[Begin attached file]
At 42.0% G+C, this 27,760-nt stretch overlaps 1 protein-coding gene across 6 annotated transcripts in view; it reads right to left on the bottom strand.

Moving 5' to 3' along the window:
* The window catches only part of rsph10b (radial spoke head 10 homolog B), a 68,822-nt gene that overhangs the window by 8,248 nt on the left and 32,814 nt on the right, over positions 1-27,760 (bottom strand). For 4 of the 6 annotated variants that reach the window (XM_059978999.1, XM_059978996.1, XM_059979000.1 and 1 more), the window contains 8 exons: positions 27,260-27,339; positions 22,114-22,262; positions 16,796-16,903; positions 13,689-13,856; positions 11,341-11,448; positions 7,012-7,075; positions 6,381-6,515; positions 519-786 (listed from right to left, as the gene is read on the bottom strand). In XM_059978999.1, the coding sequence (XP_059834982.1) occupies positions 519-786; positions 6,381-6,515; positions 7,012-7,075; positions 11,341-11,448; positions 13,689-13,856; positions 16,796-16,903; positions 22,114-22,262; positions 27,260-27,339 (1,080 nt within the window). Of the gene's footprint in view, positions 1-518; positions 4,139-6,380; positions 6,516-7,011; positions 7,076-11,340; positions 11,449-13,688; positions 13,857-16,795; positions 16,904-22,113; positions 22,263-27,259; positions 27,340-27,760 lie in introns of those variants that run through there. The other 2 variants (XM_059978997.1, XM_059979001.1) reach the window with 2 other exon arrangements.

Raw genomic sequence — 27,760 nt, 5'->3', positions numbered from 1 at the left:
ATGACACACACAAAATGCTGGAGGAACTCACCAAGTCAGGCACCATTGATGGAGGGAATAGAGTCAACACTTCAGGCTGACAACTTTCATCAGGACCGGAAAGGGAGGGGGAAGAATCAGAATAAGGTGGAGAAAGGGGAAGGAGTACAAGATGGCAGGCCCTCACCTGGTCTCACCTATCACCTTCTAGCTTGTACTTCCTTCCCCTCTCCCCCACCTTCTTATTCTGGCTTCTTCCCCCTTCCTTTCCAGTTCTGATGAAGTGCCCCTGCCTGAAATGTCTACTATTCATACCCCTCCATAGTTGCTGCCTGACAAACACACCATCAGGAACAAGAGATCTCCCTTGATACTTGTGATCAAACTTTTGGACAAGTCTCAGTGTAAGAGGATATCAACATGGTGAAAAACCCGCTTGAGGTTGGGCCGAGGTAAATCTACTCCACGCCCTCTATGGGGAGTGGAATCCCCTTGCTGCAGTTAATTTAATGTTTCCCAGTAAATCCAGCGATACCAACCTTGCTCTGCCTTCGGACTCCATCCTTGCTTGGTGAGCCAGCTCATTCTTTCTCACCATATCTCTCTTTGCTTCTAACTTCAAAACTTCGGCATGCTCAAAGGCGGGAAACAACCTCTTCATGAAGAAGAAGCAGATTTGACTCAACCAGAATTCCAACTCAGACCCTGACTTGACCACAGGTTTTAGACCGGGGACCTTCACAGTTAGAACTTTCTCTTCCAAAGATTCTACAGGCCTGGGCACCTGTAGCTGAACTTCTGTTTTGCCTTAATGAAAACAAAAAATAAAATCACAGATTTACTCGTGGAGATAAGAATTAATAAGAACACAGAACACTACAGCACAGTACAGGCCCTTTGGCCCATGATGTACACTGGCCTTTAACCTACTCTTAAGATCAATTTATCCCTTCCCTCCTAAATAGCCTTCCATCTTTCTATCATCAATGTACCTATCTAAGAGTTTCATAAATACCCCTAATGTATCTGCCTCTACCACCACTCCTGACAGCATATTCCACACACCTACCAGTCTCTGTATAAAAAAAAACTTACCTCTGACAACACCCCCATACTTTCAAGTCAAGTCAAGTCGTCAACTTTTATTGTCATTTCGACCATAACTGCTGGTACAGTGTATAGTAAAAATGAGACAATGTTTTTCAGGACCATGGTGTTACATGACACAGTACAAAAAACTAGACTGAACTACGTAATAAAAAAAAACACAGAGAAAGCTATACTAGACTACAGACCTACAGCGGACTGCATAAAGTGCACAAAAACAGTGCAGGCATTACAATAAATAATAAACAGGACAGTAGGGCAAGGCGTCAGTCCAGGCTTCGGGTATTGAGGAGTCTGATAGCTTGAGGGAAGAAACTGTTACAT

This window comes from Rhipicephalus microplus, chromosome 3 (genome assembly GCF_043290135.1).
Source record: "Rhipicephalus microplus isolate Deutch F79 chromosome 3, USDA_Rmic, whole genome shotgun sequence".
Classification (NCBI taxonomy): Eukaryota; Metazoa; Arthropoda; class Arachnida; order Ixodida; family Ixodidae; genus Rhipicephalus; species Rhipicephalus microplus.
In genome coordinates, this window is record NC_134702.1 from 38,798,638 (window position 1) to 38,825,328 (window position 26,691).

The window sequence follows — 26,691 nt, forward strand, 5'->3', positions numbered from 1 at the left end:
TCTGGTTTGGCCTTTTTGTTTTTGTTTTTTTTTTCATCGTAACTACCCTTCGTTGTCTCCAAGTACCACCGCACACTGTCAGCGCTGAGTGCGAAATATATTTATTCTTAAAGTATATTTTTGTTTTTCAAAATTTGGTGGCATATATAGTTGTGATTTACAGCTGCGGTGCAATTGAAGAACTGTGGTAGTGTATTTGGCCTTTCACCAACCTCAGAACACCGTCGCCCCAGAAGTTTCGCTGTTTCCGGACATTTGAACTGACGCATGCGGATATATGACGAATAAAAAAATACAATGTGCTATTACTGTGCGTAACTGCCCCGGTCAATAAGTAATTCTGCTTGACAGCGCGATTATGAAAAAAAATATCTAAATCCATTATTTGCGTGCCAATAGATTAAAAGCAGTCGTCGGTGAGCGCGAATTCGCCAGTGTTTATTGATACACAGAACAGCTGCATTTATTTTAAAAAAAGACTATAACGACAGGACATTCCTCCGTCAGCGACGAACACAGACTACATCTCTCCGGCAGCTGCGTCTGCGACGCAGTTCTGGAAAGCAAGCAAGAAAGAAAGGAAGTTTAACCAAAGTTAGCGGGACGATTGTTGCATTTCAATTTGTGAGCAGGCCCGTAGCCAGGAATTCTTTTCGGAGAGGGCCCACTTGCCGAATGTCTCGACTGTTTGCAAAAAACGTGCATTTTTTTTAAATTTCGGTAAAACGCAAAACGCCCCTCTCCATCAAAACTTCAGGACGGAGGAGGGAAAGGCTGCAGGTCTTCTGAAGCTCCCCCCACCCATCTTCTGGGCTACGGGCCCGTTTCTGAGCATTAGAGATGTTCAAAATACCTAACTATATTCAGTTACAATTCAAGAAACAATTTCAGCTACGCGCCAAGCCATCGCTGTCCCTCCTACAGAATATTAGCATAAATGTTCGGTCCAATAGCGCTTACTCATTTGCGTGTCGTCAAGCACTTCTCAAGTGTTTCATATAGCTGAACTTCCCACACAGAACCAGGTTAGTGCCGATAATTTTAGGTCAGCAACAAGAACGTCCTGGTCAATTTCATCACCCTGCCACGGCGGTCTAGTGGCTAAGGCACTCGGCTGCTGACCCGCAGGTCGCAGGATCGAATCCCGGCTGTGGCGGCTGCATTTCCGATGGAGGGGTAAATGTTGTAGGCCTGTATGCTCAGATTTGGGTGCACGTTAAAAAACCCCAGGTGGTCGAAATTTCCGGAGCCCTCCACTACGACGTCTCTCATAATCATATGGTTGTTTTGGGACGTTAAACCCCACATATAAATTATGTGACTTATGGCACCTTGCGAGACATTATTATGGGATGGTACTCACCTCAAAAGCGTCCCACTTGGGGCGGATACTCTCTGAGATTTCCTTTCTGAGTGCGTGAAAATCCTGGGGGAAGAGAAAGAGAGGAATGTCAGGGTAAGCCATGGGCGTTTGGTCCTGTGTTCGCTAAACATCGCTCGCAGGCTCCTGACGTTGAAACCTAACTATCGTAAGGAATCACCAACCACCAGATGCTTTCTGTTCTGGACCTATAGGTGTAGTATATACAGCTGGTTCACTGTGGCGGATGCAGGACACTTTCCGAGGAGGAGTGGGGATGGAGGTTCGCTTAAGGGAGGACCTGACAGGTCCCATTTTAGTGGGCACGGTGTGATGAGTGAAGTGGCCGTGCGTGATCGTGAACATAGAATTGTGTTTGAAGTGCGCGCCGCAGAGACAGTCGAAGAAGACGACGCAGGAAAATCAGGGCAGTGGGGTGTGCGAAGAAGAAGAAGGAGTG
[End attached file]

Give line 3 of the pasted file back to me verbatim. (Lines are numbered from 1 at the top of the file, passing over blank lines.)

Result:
* The window catches only part of rsph10b (radial spoke head 10 homolog B), a 68,822-nt gene that overhangs the window by 8,248 nt on the left and 32,814 nt on the right, over positions 1-27,760 (bottom strand). For 4 of the 6 annotated variants that reach the window (XM_059978999.1, XM_059978996.1, XM_059979000.1 and 1 more), the window contains 8 exons: positions 27,260-27,339; positions 22,114-22,262; positions 16,796-16,903; positions 13,689-13,856; positions 11,341-11,448; positions 7,012-7,075; positions 6,381-6,515; positions 519-786 (listed from right to left, as the gene is read on the bottom strand). In XM_059978999.1, the coding sequence (XP_059834982.1) occupies positions 519-786; positions 6,381-6,515; positions 7,012-7,075; positions 11,341-11,448; positions 13,689-13,856; positions 16,796-16,903; positions 22,114-22,262; positions 27,260-27,339 (1,080 nt within the window). Of the gene's footprint in view, positions 1-518; positions 4,139-6,380; positions 6,516-7,011; positions 7,076-11,340; positions 11,449-13,688; positions 13,857-16,795; positions 16,904-22,113; positions 22,263-27,259; positions 27,340-27,760 lie in introns of those variants that run through there. The other 2 variants (XM_059978997.1, XM_059979001.1) reach the window with 2 other exon arrangements.